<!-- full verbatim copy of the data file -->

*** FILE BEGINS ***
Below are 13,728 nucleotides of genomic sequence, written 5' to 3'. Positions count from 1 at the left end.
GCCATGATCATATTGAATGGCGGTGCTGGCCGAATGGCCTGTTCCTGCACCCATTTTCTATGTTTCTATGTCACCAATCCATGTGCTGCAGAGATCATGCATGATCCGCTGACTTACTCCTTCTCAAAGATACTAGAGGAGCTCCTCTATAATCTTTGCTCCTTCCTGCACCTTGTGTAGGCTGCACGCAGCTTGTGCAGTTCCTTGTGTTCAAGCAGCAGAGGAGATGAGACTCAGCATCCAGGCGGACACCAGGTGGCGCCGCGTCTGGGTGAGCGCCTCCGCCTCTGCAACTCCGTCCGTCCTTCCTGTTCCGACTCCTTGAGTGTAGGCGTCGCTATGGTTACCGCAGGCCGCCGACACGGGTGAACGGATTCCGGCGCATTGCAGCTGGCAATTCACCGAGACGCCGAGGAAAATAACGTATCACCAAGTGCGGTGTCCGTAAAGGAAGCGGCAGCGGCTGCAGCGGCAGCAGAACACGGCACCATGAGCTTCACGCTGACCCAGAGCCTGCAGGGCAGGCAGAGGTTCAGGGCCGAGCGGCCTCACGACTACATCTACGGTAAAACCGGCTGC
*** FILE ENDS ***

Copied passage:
Below are 13,728 nucleotides of genomic sequence, written 5' to 3'. Positions count from 1 at the left end.
GCCATGATCATATTGAATGGCGGTGCTGGCCGAATGGCCTGTTCCTGCACCCATTTTCTATGTTTCTATGTCACCAATCCATGTGCTGCAGAGATCATGCATGATCCGCTGACTTACTCCTTCTCAAAGATACTAGAGGAGCTCCTCTATAATCTTTGCTCCTTCCTGCACCTTGTGTAGGCTGCACGCAGCTTGTGCAGTTCCTTGTGTTCAAGCAGCAGAGGAGATGAGACTCAGCATCCAGGCGGACACCAGGTGGCGCCGCGTCTGGGTGAGCGCCTCCGCCTCTGCAACTCCGTCCGTCCTTCCTGTTCCGACTCCTTGAGTGTAGGCGTCGCTATGGTTACCGCAGGCCGCCGACACGGGTGAACGGATTCCGGCGCATTGCAGCTGGCAATTCACCGAGACGCCGAGGAAAATAACGTATCACCAAGTGCGGTGTCCGTAAAGGAAGCGGCAGCGGCTGCAGCGGCAGCAGAACACGGCACCATGAGCTTCACGCTGACCCAGAGCCTGCAGGGCAGGCAGAGGTTCAGGGCCGAGCGGCCTCACGACTACATCTACGGTAAAACCGGCTGC